In Trump conspiracy theories beyond the Steele dossier were passed to FBI Scarborogh documents from the FISA report that Christopher Steele provided the FBI with at least three additional anti-Trump conspiracy stories, all of which were as untrue as those contained in his "dossier" memos. We can leave to another time the whole question of who actually wrote these materials and simply note that Steele spread them.
Scarborough provides a usefull account of Steele's connections to the Hillary campaign through Fusion GPS, his meetings with reporters and with FBI officials, as well as his provision of materials to political figures such as John McCain. IG Horowitz put together a timeline for Steele's activities and, in doing so, discovered that there was more to Steele's involvement in the election than merely the dossier. Here are the three new items presented in the FISA report.
Carter Page's Supposed Russian handler
Mr. Steele provided the FBI in Rome the name of a Russian intelligence officer whom he said may be the handler for Mr. Page, a name that Mr. Steele also told Mr. Ohr.
"The FBI in Rome" means, of course, Andy McCabe's friend and collaborator Michael Gaeta.
If true, this would bolster Mr. Steele’s reporting that Mr. Page, while on a trip to Moscow in July 2016, met with two Kremlin insiders and discussed taking bribes in exchange for relief from U.S. economic sanctions should Mr. Trump become president.
But that supposed meeting was never substantiated and neither was the Steele supposition that Mr. Page had a Russian handler.
The FBI told the IG that “Steele’s allegations about the Russian national were investigated, but no information was uncovered to substantiate the allegations.”
Of course this business of the FBI supposedly attempting to verify Steele's tales is almost certainly an after the fact, self serving CYA subterfuge. The truth was well known--Carter Page had for years been a trusted source for both the FBI and the CIA.
Putin's Supposed Intervention In Trump's Secretary of state Appointment
Recall that Bruce Ohr received a thumb drive from Fusion GPS co-founder Glenn Simpson. Ohr later testified that he delived the thumb drive to the FBI, but the full contents have never been disclosed. Ohr himself claims not to have known what the contents were.
The Horowitz report said the drive contained more Steele dossier memos.
There was also a document the Crossfire Hurricane team had never seen, the IG said.
That document, the report said, “recounted that a senior official in the Russian Ministry of Foreign Affairs had reported that a rumor was circulating that President-elect Trump’s delay in appointing a new Secretary of State was the result of an ‘intervention’ by Putin and the Kremlin, and that they had requested Trump appoint a ‘Russia-friendly’ figure who was prepared to lift sanctions against Russia.”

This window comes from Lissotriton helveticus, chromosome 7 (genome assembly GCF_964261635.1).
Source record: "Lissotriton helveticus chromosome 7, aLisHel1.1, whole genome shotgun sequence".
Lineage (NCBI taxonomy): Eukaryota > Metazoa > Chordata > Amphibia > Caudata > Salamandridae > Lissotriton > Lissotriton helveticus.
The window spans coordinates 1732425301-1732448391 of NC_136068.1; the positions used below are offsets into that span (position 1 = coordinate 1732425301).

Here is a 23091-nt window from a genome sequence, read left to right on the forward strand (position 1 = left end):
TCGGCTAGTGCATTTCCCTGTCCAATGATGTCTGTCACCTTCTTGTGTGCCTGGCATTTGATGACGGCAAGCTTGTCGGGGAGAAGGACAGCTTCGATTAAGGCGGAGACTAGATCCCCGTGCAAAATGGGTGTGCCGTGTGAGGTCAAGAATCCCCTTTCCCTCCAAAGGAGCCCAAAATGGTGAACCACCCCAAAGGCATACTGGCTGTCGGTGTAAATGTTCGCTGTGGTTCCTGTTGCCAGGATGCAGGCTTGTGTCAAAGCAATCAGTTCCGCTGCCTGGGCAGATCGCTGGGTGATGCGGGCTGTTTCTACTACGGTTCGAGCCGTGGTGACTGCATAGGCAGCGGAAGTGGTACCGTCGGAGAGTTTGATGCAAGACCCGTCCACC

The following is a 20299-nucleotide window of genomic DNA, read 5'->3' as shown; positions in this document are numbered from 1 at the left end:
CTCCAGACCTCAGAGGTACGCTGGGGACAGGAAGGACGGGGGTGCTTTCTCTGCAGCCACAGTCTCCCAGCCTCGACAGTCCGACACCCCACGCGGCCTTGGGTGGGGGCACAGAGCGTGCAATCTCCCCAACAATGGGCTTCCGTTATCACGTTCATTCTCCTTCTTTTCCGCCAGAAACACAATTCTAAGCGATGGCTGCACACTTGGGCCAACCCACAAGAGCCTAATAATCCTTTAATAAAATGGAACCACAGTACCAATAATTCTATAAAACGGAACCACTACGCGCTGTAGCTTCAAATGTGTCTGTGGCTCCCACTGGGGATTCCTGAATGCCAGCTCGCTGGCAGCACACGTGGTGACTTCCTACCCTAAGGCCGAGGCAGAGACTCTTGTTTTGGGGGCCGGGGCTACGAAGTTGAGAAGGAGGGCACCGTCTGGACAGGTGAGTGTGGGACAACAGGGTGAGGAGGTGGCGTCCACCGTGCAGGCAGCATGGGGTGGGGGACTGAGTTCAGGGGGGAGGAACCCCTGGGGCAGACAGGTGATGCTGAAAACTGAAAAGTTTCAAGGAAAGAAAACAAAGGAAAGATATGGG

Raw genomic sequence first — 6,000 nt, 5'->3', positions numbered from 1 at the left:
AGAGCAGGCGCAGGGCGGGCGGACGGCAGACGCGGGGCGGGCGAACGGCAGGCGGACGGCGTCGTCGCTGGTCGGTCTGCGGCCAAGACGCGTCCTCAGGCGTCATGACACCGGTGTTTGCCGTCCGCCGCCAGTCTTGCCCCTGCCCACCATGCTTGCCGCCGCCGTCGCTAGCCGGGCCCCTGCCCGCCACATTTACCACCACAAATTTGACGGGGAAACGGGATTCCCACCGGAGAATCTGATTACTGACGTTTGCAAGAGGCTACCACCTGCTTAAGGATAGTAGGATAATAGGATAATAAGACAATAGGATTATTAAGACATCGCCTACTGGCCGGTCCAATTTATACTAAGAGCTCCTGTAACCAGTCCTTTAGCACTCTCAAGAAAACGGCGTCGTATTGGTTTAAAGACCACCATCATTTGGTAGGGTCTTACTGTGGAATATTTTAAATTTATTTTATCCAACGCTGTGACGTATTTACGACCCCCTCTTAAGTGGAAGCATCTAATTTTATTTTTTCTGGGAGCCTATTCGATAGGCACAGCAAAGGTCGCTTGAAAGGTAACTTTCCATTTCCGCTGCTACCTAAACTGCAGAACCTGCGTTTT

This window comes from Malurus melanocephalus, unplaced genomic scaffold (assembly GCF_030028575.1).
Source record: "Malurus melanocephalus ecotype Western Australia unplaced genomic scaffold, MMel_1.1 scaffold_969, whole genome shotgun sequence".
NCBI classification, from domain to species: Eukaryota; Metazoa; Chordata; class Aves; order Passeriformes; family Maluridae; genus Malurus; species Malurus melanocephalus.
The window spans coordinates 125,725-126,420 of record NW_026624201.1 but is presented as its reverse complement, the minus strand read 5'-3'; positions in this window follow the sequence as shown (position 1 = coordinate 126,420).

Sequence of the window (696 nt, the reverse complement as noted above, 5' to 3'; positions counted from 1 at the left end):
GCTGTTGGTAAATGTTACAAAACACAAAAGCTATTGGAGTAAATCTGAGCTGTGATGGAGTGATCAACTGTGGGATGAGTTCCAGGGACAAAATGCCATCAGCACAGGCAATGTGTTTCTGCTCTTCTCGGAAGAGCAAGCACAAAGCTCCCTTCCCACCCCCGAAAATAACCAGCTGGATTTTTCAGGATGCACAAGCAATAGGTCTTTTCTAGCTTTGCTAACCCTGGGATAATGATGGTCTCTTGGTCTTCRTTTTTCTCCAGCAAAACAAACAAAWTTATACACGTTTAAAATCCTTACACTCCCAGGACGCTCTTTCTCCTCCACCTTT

Yeah, right. Not verified.
The third allegation was that Trump had received illegal campaign cash from an Azerbaijani family with whom Trump had worked during the 2013 Miss Universe pageant, in Moscow.
This information came to Mr. Steele not from his prime source inside the Kremlin but from two longtime Hillary Clinton operatives and liberal former journalists, Sidney Blumenthal and Cody Shearer.
The chain of custody went this way: Mr. Shearer collected his anti-Trump data from a Turkish businessman and a source inside Russia’s Federal Security Service (FSB). Mr. Shearer gave the report to Mr. Blumenthal, who had a friend at the State Department.
That friend was Jonathan Winer, a former adviser to Secretary of State John Kerry. Mr. Winer gave the Shearer dossier to Mr. Steele who in turn passed it on to the FBI.
“Trump’s compromise by the FSB, and the Kremlin’s funding of the Trump campaign by way of the Azerbaijani family,” is the way the IG report described the Shearer accusation.
Like the dossier, the Azerbaijani angle remains unverified. There is no hint of such payments in special counsel Robert Mueller’s report and his team’s two years’ worth of FBI investigating any links between Mr. Trump, his allies and Russia.
Scarborough has more details on all this. The bottom line appears to be that Steele's role was probably to led some sort of "intel" cred to these tales and to purvey them far and wide, with the hope that a media buzz would be created. There was an effort to make it look like the information was coming from multiple sources, but the probability is that there was actually one main source for it all: Fusion GPS. After all, they got paid the most.